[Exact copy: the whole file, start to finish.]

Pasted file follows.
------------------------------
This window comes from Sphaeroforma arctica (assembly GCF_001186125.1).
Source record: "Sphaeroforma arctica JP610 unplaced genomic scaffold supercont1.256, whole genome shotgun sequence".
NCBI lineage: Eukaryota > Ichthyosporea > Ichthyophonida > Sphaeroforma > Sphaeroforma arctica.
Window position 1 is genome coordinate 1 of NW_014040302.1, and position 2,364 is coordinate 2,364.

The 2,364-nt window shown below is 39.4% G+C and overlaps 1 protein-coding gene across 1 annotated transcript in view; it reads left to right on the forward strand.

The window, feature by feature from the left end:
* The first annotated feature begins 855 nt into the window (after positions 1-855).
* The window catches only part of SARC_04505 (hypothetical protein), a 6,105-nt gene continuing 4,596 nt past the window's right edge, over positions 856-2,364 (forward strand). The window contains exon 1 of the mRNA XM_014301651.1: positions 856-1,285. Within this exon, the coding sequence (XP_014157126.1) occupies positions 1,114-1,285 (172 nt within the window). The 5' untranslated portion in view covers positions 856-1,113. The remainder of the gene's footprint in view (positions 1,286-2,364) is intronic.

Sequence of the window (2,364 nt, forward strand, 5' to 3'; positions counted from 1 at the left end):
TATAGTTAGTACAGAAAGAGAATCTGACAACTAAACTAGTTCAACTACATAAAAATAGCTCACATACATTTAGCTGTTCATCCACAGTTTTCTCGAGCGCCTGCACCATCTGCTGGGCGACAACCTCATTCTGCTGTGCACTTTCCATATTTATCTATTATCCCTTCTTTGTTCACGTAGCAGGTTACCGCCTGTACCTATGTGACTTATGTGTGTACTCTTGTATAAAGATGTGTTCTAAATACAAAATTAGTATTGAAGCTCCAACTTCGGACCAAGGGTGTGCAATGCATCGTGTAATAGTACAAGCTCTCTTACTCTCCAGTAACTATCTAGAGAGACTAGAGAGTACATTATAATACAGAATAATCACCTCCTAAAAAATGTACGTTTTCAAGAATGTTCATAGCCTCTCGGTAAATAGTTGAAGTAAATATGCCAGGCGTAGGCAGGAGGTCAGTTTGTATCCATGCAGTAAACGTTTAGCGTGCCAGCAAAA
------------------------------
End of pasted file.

This window comes from Sphaeroforma arctica (assembly GCF_001186125.1).
Source record: "Sphaeroforma arctica JP610 unplaced genomic scaffold supercont1.256, whole genome shotgun sequence".
NCBI lineage: Eukaryota > Ichthyosporea > Ichthyophonida > Sphaeroforma > Sphaeroforma arctica.
Window position 1 is genome coordinate 1 of NW_014040302.1, and position 2,364 is coordinate 2,364.

The 2,364-nt window shown below is 39.4% G+C and overlaps 1 protein-coding gene across 1 annotated transcript in view; it reads left to right on the forward strand.

The window, feature by feature from the left end:
* The first annotated feature begins 855 nt into the window (after positions 1-855).
* The window catches only part of SARC_04505 (hypothetical protein), a 6,105-nt gene continuing 4,596 nt past the window's right edge, over positions 856-2,364 (forward strand). The window contains exon 1 of the mRNA XM_014301651.1: positions 856-1,285. Within this exon, the coding sequence (XP_014157126.1) occupies positions 1,114-1,285 (172 nt within the window). The 5' untranslated portion in view covers positions 856-1,113. The remainder of the gene's footprint in view (positions 1,286-2,364) is intronic.

Sequence of the window (2,364 nt, forward strand, 5' to 3'; positions counted from 1 at the left end):
TATAGTTAGTACAGAAAGAGAATCTGACAACTAAACTAGTTCAACTACATAAAAATAGCTCACATACATTTAGCTGTTCATCCACAGTTTTCTCGAGCGCCTGCACCATCTGCTGGGCGACAACCTCATTCTGCTGTGCACTTTCCATATTTATCTATTATCCCTTCTTTGTTCACGTAGCAGGTTACCGCCTGTACCTATGTGACTTATGTGTGTACTCTTGTATAAAGATGTGTTCTAAATACAAAATTAGTATTGAAGCTCCAACTTCGGACCAAGGGTGTGCAATGCATCGTGTAATAGTACAAGCTCTCTTACTCTCCAGTAACTATCTAGAGAGACTAGAGAGTACATTATAATACAGAATAATCACCTCCTAAAAAATGTACGTTTTCAAGAATGTTCATAGCCTCTCGGTAAATAGTTGAAGTAAATATGCCAGGCGTAGGCAGGAGGTCAGTTTGTATCCATGCAGTAAACGTTTAGCGTGCCAGCAAAA